“Bitcoin is the money of the people,” explained a professor of computer science in Tehran.* This idea has been touted since the creation of digital currency in 2008. Bitcoin is democratic in its use because its underlying blockchain technology is distributed and not under the control of any central authority. The market supports the concept; In April of 2021, the price of bitcoin (BTC) hit an all-time high value of nearly $64,000.
Babel Street has tracked bitcoin’s growing acceptance to understand the currency’s potential impact on global risk. We found that digital money presents new challenges to the international community, providing a mechanism for conducting transactions that bypass trade restrictions.
Compared to fiat currency (money issued by governments) or centuries-old standards such as gold, digital currencies like bitcoin offer an advantage in security — digital currency is enabled by blockchain, a decentralized public ledger that records all transactions and becomes progressively more secure as adoption increases.
Our search for “bitcoin” and “Iran” quickly yields thousands of results in various languages associated with bitcoin usage in Iran, with conversations taking place across the dark web, forums, and blogs. Searching in native languages quickly provided context, showing that Iran’s commitment to bitcoin is a hot topic for the media and peer-to-peer conversations and reveals the extent of the country’s digital currency strategy.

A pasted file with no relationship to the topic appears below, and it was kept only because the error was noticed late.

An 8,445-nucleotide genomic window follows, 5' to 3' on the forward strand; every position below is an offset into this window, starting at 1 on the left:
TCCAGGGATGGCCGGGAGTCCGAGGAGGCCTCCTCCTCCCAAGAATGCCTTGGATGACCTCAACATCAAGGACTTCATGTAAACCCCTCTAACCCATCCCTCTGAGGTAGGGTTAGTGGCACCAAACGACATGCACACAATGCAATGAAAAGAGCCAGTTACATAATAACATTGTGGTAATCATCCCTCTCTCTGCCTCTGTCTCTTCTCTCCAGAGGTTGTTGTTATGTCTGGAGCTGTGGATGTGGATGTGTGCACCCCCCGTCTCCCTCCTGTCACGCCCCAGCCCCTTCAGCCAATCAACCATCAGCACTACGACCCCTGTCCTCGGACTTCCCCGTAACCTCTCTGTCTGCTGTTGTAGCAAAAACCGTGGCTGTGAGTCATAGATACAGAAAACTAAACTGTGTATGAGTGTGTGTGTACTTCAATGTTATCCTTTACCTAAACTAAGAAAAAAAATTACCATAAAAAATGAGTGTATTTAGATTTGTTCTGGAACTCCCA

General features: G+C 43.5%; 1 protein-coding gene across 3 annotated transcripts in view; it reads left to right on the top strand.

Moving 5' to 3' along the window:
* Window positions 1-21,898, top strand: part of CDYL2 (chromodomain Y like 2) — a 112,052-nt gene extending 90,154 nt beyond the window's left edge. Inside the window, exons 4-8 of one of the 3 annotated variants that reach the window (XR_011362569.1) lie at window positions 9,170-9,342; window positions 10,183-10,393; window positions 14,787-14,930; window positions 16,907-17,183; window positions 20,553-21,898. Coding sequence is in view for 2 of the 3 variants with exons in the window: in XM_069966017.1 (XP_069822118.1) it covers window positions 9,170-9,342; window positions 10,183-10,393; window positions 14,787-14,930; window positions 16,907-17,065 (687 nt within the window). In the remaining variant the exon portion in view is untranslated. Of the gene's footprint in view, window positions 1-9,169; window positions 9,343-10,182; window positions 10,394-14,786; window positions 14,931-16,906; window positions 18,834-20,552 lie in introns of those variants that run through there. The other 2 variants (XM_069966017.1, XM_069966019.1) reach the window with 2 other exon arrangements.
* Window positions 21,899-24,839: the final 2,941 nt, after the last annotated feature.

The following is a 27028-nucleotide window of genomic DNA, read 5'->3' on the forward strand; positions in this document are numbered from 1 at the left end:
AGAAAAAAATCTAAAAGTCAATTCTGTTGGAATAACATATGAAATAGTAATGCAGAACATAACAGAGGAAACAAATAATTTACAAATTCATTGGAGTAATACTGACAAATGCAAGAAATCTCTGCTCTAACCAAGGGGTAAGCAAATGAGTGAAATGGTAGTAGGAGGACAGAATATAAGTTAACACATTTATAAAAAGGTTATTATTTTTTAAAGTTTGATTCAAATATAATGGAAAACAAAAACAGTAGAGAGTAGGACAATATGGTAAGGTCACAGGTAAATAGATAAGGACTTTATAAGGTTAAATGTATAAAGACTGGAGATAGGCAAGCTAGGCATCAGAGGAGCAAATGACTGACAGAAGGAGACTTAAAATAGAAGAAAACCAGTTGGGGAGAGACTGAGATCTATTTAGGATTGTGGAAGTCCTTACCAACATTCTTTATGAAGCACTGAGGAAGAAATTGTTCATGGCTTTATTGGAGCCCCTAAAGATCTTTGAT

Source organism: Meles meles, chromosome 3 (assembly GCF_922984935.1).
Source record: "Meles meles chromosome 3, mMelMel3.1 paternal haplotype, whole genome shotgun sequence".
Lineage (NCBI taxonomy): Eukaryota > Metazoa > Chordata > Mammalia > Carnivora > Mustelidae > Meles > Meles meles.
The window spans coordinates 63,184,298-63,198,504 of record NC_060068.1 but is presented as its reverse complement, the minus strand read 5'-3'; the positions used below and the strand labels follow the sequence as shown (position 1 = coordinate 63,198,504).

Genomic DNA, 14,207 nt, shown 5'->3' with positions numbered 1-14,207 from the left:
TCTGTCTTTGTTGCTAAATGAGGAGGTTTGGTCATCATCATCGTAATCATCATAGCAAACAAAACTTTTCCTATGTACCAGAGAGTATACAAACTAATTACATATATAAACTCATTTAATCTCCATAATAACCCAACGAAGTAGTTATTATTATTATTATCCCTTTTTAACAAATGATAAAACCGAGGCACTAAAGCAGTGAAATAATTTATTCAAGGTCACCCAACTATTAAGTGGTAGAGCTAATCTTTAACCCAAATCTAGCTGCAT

Iran’s Bitcoin Mining investment: Politics and Power
Iran is the 5th largest “miner” of bitcoin (as measured by energy usage), led only by China, the U.S., Russia and Malaysia. According to cryptocurrency analysis firm Elliptic, Iran-based bitcoin miners account for approximately 4.5 percent of all such activity worldwide. The mining process requires high-powered computer farms drawing hundreds of megawatts of electricity daily.
The Iranian government licenses bitcoin miners, who receive preferred rates for electricity and must sell the cryptocurrency they extract to the country’s central bank.
Up to 85% of bitcoin mining in Iran is done illegally, creating tremendous stresses on the country’s power infrastructure. Electricity usage was so extreme this year that the country suspended all bitcoin mining for four months in 2021 due to the impact on the grid during the peak summer season when temperatures were at their highest
Iran’s utilization of bitcoin is significant because it enables the country to circumvent embargoes placed on it by the international community. Our search results showed that Iran had enacted legislation authorizing bitcoin for certain government transactions; significantly, this was a joint proposal by the Central Bank of Iran and the Iranian Ministry of Energy, according to a report from The Islamic Republic News Agency (IRNA) that was referenced in a dark web post.
In fact, the Iranian Presidential Center for Strategic Studies is encouraging the country to adopt bitcoin and other cryptocurrencies to bypass international sanctions. The Center estimates that the cryptocurrency sector can generate $700 million a year in revenue from mining alone. But how does that help the country avoid trade restrictions?